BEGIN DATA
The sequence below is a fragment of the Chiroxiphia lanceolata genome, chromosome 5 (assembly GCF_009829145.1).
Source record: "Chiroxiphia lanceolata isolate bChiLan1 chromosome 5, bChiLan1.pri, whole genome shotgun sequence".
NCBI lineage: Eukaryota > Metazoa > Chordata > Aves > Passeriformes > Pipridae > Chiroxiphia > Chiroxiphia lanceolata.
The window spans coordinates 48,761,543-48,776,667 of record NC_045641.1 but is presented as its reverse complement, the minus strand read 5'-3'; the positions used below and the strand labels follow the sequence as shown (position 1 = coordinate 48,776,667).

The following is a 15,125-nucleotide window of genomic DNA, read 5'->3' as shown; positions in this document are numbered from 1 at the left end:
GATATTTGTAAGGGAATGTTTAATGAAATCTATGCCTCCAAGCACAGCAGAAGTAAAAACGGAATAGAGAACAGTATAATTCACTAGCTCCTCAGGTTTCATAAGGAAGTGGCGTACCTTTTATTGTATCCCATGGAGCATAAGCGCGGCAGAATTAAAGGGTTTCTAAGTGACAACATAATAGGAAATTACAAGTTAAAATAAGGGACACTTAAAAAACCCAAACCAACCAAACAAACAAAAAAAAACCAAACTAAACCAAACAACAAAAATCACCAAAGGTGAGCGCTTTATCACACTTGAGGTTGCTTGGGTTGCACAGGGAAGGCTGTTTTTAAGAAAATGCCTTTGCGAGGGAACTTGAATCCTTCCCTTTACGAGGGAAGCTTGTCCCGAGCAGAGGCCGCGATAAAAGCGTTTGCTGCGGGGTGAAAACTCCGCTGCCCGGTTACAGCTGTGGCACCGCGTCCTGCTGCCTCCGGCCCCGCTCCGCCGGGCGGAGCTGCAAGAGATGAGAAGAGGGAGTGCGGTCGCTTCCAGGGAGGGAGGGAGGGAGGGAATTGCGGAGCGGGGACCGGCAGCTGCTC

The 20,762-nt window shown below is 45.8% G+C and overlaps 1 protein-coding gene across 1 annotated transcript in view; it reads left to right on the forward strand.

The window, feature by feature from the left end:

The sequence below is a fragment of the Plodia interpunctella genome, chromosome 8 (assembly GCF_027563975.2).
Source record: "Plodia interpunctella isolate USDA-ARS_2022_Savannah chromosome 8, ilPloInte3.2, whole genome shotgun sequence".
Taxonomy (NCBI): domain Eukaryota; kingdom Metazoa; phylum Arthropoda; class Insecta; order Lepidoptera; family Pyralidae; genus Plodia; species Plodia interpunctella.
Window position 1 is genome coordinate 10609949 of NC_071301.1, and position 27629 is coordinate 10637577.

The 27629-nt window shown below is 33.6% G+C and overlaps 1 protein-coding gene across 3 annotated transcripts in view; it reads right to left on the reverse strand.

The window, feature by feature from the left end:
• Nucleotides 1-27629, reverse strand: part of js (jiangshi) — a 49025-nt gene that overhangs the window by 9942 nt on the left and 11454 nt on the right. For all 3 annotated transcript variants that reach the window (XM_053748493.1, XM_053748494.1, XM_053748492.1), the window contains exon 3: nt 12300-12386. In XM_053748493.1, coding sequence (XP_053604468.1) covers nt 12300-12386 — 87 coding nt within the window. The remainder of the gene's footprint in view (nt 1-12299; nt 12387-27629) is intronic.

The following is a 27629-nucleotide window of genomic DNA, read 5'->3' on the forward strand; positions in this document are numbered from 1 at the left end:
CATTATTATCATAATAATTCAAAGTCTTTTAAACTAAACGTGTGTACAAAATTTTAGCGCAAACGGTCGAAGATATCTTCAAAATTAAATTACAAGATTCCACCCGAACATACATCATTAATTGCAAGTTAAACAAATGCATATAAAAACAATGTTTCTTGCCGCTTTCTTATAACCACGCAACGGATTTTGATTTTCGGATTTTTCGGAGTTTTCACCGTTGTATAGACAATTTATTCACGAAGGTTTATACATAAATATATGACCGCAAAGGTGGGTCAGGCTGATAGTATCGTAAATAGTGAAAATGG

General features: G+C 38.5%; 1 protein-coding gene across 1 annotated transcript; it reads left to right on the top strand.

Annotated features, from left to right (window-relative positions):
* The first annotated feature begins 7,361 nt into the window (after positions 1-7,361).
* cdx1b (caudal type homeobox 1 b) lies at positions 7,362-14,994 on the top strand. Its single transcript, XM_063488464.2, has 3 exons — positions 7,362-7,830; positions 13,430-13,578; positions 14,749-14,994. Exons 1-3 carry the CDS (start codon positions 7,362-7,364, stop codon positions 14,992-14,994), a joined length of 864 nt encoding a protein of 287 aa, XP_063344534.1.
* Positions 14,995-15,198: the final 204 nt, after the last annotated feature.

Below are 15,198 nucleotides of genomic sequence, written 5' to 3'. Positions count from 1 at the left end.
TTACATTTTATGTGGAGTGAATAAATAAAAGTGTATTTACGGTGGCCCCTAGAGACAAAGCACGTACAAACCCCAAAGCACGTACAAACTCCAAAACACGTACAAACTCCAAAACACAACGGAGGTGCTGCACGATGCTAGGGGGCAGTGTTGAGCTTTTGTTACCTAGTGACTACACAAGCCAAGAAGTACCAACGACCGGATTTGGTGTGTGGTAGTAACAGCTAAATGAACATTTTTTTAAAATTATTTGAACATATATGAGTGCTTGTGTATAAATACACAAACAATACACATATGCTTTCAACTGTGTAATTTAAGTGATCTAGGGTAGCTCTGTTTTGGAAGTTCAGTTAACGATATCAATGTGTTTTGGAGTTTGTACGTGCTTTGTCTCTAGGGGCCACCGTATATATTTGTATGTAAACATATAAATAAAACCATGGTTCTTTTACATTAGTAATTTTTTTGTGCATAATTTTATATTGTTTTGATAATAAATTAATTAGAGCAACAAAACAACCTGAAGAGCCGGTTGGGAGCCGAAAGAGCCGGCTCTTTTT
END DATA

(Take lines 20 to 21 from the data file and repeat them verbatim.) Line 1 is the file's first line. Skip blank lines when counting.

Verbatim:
* The first annotated feature begins 7,361 nt into the window (after positions 1-7,361).
* cdx1b (caudal type homeobox 1 b) lies at positions 7,362-14,994 on the top strand. Its single transcript, XM_063488464.2, has 3 exons — positions 7,362-7,830; positions 13,430-13,578; positions 14,749-14,994. Exons 1-3 carry the CDS (start codon positions 7,362-7,364, stop codon positions 14,992-14,994), a joined length of 864 nt encoding a protein of 287 aa, XP_063344534.1.